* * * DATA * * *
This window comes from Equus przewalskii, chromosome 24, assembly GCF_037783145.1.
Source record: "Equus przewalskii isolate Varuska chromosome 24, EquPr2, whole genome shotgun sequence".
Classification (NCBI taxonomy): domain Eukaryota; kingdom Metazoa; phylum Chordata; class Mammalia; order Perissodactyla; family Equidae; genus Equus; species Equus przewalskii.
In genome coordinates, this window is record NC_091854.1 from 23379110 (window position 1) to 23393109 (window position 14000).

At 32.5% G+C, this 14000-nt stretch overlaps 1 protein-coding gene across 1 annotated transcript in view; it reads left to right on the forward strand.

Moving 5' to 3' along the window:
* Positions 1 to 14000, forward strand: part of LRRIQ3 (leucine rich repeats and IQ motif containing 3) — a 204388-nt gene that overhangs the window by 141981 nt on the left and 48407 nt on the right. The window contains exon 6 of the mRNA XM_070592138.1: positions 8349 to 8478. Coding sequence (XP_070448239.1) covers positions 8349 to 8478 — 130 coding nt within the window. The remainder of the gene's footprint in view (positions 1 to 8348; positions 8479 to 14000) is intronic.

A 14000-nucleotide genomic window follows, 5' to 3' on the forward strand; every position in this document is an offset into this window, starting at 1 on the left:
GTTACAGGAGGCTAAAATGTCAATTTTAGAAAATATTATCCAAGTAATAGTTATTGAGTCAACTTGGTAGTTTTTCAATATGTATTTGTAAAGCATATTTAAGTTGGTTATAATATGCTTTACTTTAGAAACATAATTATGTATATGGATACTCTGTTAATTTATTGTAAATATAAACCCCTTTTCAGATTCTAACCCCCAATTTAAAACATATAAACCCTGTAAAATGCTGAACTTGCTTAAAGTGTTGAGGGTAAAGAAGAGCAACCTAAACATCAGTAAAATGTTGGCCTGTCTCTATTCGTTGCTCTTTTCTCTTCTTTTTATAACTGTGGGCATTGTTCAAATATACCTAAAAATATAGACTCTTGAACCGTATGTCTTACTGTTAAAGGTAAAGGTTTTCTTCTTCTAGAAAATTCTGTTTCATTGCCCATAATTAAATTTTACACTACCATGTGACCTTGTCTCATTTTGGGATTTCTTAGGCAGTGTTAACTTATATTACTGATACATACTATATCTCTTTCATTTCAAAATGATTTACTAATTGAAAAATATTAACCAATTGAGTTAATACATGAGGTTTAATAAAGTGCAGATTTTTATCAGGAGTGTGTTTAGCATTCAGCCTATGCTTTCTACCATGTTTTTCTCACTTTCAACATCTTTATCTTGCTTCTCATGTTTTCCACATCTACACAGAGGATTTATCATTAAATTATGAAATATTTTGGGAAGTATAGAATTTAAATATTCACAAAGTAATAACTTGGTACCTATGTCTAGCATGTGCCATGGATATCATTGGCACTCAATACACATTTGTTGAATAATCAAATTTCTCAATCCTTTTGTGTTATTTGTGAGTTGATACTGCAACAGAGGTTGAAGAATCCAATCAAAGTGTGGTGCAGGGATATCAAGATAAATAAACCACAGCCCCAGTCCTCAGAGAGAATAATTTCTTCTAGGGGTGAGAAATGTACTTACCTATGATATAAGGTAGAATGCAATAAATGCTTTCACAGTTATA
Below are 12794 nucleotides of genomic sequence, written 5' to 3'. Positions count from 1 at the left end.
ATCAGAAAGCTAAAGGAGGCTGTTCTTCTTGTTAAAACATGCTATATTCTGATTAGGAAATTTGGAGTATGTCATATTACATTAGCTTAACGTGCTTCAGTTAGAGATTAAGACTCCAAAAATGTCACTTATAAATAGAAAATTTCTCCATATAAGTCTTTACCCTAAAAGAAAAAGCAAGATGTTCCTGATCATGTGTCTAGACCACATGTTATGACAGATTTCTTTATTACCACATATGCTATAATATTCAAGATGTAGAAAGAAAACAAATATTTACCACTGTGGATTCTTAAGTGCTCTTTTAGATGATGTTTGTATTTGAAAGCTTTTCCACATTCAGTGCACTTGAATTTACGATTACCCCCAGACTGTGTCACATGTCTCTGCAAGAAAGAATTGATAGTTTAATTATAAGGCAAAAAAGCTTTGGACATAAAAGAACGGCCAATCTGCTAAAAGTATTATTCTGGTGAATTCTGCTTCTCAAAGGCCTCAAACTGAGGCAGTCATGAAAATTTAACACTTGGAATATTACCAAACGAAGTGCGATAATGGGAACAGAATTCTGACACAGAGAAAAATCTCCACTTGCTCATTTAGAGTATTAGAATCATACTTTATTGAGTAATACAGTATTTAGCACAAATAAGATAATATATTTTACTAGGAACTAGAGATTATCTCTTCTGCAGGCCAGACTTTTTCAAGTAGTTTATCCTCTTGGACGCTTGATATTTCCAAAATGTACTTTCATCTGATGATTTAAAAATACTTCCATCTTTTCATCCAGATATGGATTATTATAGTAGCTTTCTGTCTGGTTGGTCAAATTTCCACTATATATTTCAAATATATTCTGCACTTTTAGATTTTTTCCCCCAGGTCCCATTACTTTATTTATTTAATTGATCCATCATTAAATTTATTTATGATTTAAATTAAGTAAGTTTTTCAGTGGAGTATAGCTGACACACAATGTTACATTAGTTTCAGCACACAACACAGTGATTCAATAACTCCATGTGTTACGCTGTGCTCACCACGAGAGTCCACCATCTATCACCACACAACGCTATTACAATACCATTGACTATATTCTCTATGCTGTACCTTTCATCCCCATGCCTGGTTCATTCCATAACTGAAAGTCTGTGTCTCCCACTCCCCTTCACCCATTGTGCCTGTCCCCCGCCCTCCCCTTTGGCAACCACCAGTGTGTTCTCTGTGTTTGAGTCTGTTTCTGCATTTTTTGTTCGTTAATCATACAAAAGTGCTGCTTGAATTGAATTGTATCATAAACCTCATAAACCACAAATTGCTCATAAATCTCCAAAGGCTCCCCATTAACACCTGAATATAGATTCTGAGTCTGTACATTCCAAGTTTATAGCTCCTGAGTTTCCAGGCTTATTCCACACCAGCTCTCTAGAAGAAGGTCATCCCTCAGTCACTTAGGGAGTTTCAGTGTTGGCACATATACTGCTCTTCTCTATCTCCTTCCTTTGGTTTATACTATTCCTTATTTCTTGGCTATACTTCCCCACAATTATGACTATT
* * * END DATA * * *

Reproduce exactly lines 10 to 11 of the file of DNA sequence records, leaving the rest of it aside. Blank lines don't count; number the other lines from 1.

Below are 12794 nucleotides of genomic sequence, written 5' to 3'. Positions count from 1 at the left end.
ATCAGAAAGCTAAAGGAGGCTGTTCTTCTTGTTAAAACATGCTATATTCTGATTAGGAAATTTGGAGTATGTCATATTACATTAGCTTAACGTGCTTCAGTTAGAGATTAAGACTCCAAAAATGTCACTTATAAATAGAAAATTTCTCCATATAAGTCTTTACCCTAAAAGAAAAAGCAAGATGTTCCTGATCATGTGTCTAGACCACATGTTATGACAGATTTCTTTATTACCACATATGCTATAATATTCAAGATGTAGAAAGAAAACAAATATTTACCACTGTGGATTCTTAAGTGCTCTTTTAGATGATGTTTGTATTTGAAAGCTTTTCCACATTCAGTGCACTTGAATTTACGATTACCCCCAGACTGTGTCACATGTCTCTGCAAGAAAGAATTGATAGTTTAATTATAAGGCAAAAAAGCTTTGGACATAAAAGAACGGCCAATCTGCTAAAAGTATTATTCTGGTGAATTCTGCTTCTCAAAGGCCTCAAACTGAGGCAGTCATGAAAATTTAACACTTGGAATATTACCAAACGAAGTGCGATAATGGGAACAGAATTCTGACACAGAGAAAAATCTCCACTTGCTCATTTAGAGTATTAGAATCATACTTTATTGAGTAATACAGTATTTAGCACAAATAAGATAATATATTTTACTAGGAACTAGAGATTATCTCTTCTGCAGGCCAGACTTTTTCAAGTAGTTTATCCTCTTGGACGCTTGATATTTCCAAAATGTACTTTCATCTGATGATTTAAAAATACTTCCATCTTTTCATCCAGATATGGATTATTATAGTAGCTTTCTGTCTGGTTGGTCAAATTTCCACTATATATTTCAAATATATTCTGCACTTTTAGATTTTTTCCCCCAGGTCCCATTACTTTATTTATTTAATTGATCCATCATTAAATTTATTTATGATTTAAATTAAGTAAGTTTTTCAGTGGAGTATAGCTGACACACAATGTTACATTAGTTTCAGCACACAACACAGTGATTCAATAACTCCATGTGTTACGCTGTGCTCACCACGAGAGTCCACCATCTATCACCACACAACGCTATTACAATACCATTGACTATATTCTCTATGCTGTACCTTTCATCCCCATGCCTGGTTCATTCCATAACTGAAAGTCTGTGTCTCCCACTCCCCTTCACCCATTGTGCCTGTCCCCCGCCCTCCCCTTTGGCAACCACCAGTGTGTTCTCTGTGTTTGAGTCTGTTTCTGCATTTTTTGTTCGTTAATCATACAAAAGTGCTGCTTGAATTGAATTGTATCATAAACCTCATAAACCACAAATTGCTCATAAATCTCCAAAGGCTCCCCATTAACACCTGAATATAGATTCTGAGTCTGTACATTCCAAGTTTATAGCTCCTGAGTTTCCAGGCTTATTCCACACCAGCTCTCTAGAAGAAGGTCATCCCTCAGTCACTTAGGGAGTTTCAGTGTTGGCACATATACTGCTCTTCTCTATCTCCTTCCTTTGGTTTATACTATTCCTTATTTCTTGGCTATACTTCCCCACAATTATGACTATT